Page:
by Jessica Mesman Griffith on March 5, 2015
I started collecting books about homeschooling before my daughter's first birthday. I imagined she and I would spend our days in the beautiful library at the college where my husband worked, reading on blankets in the fields, playing in the surrounding Virginia countryside, pressing flowers into nature journals. I didn't want her going to public school in the county, losing her taste for hobbits and her strange, adorable elevated diction and vocabulary. I didn't want her to lose touch with her imagination. I didn't want her heart and soul to be formed by Taylor Swift.
It's hard for me even to remember when I could have been so idealistic about so many things at once —my own patience as a mother, my capacity for spending so much of my time with children, my daughter's capacity for living in a previous century. Plus I love Taylor Swift.
By the time she was three, my daughter was in preschool, but I still read all the homeschool literature and followed the blogs. Now, homeschooling has become almost mainstream — last year, 2.2 million American children were homeschooled, according to the National Home Education Research Institute. But even just a few years ago it was still transforming from something only wacko homesteaders and religious fanatics did into an aging-hipster hobby. I wanted in on what seemed like part of a larger (sub)cultural movement toward DIY sustainable living. I was so tempted by what looked like a bohemian-artist-intellectual dream life: no early rising! No carpool line! No PTO meetings! No lunches to pack! Museums on Wednesdays and vacations in March! All those blogs with pictures of happy, close-knit families making their own kefir made me swoon with envy and admiration.
So when my daughter's school "issues" began — and her teachers pressed me to get her diagnosed (with Asperger's and ADHD) and medicated — I was almost happy. I felt I had confirmation that traditional schooling wasn't meeting her needs. I withdrew her from first grade, and we got started at home.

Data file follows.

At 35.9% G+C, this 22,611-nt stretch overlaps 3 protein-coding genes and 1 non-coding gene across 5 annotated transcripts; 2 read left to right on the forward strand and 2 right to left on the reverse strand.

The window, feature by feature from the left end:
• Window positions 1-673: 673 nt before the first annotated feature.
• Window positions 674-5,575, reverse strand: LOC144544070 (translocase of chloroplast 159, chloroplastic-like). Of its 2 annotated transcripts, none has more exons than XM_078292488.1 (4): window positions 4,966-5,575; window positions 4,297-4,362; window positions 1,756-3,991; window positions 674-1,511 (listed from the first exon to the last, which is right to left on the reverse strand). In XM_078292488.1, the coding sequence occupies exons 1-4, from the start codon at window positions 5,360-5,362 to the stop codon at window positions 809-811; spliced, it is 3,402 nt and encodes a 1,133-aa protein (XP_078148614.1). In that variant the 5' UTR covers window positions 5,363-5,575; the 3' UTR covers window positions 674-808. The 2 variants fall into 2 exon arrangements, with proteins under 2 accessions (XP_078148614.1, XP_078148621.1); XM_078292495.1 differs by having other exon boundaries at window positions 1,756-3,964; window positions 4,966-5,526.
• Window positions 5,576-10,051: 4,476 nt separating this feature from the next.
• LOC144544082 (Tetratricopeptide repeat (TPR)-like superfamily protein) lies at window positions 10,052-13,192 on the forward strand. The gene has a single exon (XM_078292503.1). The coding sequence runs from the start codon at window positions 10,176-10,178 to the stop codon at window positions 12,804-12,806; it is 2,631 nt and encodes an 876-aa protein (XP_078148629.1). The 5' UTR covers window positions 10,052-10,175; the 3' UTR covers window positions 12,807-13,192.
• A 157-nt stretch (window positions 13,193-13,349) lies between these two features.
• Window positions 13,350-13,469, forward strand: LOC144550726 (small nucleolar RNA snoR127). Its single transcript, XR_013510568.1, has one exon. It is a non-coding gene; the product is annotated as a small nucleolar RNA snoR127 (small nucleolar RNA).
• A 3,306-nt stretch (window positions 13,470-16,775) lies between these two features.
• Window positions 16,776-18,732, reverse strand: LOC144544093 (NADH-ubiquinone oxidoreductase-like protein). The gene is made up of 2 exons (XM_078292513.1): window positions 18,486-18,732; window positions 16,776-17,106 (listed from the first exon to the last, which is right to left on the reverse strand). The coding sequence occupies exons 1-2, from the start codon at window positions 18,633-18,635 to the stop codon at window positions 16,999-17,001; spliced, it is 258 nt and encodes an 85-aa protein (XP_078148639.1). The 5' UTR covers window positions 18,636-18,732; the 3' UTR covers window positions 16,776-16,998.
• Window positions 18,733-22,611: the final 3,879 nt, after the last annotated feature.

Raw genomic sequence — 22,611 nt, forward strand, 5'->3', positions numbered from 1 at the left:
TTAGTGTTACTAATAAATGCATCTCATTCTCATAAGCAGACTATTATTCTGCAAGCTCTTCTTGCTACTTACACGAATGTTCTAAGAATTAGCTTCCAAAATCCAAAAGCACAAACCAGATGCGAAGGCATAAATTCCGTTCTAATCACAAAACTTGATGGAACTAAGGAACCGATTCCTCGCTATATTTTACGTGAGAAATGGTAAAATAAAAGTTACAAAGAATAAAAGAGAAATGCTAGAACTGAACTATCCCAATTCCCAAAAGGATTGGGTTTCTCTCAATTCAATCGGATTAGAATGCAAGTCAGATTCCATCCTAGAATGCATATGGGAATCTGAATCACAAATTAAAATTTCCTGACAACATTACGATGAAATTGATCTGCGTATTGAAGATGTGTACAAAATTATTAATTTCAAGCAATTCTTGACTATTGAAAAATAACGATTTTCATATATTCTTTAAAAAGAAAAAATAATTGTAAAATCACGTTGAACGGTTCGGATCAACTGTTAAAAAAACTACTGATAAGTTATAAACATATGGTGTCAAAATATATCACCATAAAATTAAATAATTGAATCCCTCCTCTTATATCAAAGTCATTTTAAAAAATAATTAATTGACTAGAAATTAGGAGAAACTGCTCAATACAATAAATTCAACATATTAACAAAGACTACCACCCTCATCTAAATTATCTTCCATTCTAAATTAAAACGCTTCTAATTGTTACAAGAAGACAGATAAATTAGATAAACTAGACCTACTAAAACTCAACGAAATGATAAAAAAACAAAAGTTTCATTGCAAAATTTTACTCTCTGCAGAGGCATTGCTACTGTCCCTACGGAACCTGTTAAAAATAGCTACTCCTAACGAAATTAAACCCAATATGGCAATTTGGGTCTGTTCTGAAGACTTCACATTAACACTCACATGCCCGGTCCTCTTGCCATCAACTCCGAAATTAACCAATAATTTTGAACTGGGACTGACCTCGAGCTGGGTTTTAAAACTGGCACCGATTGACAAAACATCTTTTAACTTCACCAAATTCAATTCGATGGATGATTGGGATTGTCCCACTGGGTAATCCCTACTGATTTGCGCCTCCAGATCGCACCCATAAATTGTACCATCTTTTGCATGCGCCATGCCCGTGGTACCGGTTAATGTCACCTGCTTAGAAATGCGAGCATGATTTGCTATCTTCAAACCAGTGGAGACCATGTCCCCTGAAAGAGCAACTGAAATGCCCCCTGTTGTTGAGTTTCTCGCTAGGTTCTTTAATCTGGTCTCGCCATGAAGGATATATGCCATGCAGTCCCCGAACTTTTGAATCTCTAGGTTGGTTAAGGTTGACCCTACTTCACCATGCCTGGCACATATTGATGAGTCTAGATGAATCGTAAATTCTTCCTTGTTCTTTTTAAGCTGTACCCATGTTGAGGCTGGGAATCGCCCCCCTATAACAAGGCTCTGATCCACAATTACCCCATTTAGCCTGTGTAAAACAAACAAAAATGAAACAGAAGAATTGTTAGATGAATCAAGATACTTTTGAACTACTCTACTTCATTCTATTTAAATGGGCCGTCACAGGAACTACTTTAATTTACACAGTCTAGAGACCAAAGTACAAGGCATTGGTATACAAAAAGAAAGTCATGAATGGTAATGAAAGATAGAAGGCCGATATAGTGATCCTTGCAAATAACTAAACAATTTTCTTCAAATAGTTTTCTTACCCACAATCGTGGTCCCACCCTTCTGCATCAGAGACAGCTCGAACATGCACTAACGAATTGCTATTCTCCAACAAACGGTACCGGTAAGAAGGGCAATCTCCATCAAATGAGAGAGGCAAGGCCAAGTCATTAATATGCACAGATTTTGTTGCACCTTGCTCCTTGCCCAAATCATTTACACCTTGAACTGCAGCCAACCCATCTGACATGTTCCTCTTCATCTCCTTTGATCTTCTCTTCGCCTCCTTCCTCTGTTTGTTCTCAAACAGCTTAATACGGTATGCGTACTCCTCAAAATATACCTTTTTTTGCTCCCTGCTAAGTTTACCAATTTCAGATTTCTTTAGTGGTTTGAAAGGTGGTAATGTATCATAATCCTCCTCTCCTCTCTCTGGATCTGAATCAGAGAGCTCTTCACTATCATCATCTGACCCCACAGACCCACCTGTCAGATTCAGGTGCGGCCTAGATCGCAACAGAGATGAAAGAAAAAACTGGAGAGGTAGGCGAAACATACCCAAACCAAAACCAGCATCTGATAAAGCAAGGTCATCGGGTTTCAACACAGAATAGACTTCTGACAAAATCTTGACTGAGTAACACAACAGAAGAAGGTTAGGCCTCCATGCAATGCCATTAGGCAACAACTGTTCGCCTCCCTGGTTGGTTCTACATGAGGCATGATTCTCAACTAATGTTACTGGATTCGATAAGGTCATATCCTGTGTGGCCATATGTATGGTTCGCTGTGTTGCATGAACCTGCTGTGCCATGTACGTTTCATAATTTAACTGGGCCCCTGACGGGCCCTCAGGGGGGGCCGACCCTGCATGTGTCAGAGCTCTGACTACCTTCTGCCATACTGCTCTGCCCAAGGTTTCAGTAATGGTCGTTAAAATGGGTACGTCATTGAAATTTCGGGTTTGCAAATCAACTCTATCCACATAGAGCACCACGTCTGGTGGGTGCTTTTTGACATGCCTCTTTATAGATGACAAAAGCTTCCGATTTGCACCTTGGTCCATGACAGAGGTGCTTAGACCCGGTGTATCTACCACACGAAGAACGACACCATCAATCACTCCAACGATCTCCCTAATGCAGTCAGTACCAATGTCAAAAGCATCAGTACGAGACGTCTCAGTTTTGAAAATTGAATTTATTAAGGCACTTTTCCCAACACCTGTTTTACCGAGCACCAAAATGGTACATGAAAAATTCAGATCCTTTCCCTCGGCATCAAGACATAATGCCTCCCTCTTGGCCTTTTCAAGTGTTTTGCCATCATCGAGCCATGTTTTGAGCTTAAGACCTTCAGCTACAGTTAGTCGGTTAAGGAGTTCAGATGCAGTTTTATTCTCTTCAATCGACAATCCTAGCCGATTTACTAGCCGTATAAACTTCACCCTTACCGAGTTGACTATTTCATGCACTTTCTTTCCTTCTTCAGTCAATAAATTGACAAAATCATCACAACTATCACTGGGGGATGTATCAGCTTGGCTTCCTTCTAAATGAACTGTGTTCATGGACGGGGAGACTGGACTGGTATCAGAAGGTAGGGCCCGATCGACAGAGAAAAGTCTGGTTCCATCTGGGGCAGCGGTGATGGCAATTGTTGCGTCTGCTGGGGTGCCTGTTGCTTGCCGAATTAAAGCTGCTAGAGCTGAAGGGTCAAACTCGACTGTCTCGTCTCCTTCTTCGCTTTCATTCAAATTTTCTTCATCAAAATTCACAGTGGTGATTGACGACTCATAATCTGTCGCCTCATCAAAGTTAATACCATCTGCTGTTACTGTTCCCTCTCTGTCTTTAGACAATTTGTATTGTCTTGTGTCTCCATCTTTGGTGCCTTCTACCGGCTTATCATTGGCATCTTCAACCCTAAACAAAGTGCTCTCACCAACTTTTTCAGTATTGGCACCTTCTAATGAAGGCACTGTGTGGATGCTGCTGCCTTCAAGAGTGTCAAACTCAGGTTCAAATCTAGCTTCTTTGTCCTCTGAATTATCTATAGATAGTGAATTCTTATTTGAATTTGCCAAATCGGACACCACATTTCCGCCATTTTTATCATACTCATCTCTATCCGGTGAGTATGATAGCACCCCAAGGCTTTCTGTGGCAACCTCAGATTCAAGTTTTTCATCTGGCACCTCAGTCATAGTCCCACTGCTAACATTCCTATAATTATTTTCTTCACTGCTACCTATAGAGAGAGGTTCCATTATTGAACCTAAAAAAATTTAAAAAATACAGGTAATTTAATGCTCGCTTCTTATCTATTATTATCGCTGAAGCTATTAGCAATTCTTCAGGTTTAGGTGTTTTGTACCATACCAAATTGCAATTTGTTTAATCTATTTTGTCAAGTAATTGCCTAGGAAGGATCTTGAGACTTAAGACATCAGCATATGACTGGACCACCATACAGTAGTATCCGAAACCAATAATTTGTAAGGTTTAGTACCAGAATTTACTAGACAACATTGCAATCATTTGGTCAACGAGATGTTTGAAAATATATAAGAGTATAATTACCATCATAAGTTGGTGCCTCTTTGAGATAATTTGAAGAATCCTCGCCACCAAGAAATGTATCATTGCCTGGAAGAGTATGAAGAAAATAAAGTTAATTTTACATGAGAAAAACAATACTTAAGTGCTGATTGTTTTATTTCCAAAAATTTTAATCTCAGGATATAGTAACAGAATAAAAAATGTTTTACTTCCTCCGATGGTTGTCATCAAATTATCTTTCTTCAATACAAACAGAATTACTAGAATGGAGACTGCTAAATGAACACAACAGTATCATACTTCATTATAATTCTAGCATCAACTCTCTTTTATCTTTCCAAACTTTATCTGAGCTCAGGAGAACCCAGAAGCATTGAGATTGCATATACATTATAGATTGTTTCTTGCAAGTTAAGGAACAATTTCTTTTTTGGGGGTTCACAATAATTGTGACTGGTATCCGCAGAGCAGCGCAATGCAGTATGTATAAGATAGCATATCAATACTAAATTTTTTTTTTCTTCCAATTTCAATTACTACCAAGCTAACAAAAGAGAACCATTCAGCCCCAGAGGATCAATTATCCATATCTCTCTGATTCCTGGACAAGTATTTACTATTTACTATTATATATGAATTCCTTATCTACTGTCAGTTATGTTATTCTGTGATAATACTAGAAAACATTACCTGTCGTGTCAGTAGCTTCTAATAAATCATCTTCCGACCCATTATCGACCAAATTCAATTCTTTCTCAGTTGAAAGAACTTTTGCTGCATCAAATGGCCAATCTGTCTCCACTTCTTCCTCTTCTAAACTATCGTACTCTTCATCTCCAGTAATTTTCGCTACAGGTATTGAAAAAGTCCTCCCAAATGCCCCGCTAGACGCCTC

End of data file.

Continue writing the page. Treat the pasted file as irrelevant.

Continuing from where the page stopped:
I'd researched for years. I'd read all the books and all the blogs. My husband was a professor. I had this, right?
Turns out I had no idea.
Some parents, often the ones trained as teachers, attempt to replicate the classroom in the home — desks, chalkboard, and all. But most of us wanted to homeschool to get away from what we see as the restrictive trappings of the school environment, which was designed not for learning but for the management of large numbers of children in a single room.
It took me at least a year to stop thinking in terms of grade levels, test scores, class periods, recess, and even desks and classrooms, and to stop worrying about what my daughter was missing in her old school. I had to mourn those moments parents of schoolchildren enjoy: wouldn't it have been sweet to see her in her class's production of The Tale of the Gingerbread Man?
I worried there would be holes in her education, stuff I'd forget to teach her — like geography, or her phone number. But I quickly learned there were already gaping holes in her education that her school wasn't addressing. She was many grade levels ahead in some subjects and behind in others. When ordering curricula, she didn't fit neatly into any category, and it took time and trial and error and money to choose from several grade levels and companies to get the right materials for her.
"How will your children learn to make friends, respect authority, and get along with all kinds of people?"